Then in early November, the US has their general election. In addition to a third of the senate seats up for grabs and all House seats, usually about 11 states have their gubernatorial and there could be additional elections for mayor, sheriff, etc.

In January the following year, the new government [or same if the incumbent wins] takes charge of the country.

Then the country goes on election hiatus except maybe 2-3 gubernatorial elections.

Then after that there is the “midterm” elections where there are many gubernatorial elections [maybe 35-36], all House seats, a third of the Senate seats and various local elections.

It is quite comment to see the President lose House and Senate seats – particularly if the country is doing well. A President with a minority in the House and senate will have a difficult time passing any laws unless there are negotiations with the other party.

Following the “midterm” election, the country goes on election hiatus except maybe 2-3 gubernatorial elections again until the process starts all over again.

Romney sticks his foot in his mouth often

You have to wonder about US Republican presidential nominee, Mitt Romney.

If he kept his mouth shut, he probably would have a decent chance of becoming the next President of the US. But he keeps on opening his big mouth.

He said on the 17th: “There are 47 percent of the people who will vote for the president no matter what. There are 47 percent who are with him [Obama], who are dependent on government, who believe that, that they are victims, who believe that government has the responsibility to care for them. Who believe that they are entitled to health care, to food, to housing.”

Actually, according to CNN statistics, it is about 46.4%. But many of these people aren’t paying taxes because of a lack or low income and they are not all Democrats. While those who are rich enough are using tax loopholes found in the sixteen [!!!] volumes of IRS regulations to try and avoid paying taxes. I’m sure Romney’s accountant used some loopholes for his taxes. Meanwhile with that 47% in his pocket – if the percentage was all for him – would be true, Obama would be guaranteed the presidency.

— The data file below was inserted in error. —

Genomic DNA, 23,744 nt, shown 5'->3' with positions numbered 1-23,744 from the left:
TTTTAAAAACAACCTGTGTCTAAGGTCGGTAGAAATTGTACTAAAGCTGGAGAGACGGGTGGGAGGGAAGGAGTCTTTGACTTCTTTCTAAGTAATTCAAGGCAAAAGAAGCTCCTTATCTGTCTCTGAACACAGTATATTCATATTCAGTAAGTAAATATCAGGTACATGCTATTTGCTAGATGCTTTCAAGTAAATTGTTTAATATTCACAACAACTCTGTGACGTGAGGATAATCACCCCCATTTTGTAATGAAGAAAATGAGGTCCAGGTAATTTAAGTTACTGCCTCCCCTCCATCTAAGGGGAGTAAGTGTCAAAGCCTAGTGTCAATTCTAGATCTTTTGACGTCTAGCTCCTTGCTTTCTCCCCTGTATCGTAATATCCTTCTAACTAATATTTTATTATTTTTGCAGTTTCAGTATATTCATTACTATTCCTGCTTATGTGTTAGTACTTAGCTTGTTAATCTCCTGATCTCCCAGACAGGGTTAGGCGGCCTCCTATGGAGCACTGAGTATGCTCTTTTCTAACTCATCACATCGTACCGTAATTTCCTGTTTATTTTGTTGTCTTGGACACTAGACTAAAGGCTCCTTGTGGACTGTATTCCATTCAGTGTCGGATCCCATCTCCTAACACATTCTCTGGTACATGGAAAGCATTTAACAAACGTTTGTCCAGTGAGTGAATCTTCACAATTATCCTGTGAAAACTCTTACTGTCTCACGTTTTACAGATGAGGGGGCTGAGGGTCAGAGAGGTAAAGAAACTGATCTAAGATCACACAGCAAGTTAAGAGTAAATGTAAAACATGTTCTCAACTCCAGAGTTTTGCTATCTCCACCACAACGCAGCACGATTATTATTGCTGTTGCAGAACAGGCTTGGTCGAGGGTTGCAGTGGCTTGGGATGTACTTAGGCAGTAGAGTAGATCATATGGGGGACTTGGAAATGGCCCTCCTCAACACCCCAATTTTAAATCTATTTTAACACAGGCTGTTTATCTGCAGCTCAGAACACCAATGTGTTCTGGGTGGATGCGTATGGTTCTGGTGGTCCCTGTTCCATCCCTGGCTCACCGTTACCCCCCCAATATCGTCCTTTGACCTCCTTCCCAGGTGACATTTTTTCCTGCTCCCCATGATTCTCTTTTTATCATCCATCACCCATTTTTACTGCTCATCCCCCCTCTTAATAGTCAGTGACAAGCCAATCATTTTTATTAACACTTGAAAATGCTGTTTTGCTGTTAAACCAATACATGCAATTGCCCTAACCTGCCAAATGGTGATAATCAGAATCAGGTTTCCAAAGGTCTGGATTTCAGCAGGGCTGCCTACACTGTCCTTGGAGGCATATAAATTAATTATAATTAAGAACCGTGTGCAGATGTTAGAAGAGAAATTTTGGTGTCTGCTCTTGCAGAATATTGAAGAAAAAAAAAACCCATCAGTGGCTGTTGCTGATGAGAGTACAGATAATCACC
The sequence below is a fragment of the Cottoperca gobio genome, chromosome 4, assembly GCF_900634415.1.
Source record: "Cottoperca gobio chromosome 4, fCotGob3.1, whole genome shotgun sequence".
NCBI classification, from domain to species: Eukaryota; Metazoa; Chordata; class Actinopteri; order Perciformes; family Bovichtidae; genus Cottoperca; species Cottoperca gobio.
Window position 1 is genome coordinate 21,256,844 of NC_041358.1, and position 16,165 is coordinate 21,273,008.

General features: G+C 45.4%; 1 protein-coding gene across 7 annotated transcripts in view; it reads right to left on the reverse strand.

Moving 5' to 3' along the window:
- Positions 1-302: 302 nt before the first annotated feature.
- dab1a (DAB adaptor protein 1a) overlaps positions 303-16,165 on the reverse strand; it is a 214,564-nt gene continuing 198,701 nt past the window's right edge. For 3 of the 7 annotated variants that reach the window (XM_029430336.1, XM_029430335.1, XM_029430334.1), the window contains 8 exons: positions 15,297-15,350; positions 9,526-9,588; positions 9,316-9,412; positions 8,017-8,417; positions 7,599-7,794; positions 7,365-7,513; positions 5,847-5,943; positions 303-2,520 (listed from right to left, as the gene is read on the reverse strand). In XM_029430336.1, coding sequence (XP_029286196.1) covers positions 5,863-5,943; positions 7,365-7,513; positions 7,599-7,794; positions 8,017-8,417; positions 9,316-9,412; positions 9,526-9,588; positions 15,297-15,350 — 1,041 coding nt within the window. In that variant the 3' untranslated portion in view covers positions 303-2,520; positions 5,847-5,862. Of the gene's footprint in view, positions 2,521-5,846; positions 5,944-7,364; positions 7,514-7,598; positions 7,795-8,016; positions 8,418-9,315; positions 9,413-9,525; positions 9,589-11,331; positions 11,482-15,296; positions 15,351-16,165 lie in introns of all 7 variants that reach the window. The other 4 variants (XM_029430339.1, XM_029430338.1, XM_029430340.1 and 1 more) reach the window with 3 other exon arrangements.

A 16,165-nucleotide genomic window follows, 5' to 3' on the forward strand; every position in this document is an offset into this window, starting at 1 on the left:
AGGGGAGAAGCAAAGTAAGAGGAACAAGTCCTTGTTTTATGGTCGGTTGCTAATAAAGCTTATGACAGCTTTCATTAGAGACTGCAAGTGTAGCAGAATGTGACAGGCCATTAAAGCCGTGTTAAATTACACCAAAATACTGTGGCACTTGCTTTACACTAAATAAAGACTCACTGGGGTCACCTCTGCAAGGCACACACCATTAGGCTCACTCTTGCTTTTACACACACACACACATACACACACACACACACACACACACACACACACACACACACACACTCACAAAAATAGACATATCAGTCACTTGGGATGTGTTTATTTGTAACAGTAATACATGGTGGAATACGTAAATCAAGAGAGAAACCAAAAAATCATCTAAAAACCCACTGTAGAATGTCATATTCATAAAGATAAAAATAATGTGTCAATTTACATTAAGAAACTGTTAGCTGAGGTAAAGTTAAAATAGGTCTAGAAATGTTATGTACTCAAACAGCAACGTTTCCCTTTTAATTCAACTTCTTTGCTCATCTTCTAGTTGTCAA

When the video footage emerged online, Romney held a brief news conference late Monday in which he said his comments were “off the cuff” and “not elegantly stated.” Uh huh.

He also got in hot water by saying that: “One is the one which I’ve had for some time, which is that the Palestinians have no interest whatsoever in establishing peace, and that the pathway to peace is almost unthinkable to accomplish.”

Finally, a video clips also show Romney joking that he would be more successful in his White House bid if his father were actually Latino, rather than having been born in Mexico to missionary parents from the United States.   “But he [Romney’s dad] was born in Mexico … and, uh, had he been born of, uh, Mexican parents, I’d have a better shot at winning this,” Romney said. “But he was unfortunately born to Americans living in Mexico. … I mean I say that jokingly, but it would be helpful to be Latino.”

Let’s just say this won’t help him getting the Latino vote either.

Although the first one actually occurred a short while ago, the other two are within the past week. He started off recently tied with Obama but now Obama has a 6 point lead – and this is prior to these comments coming out.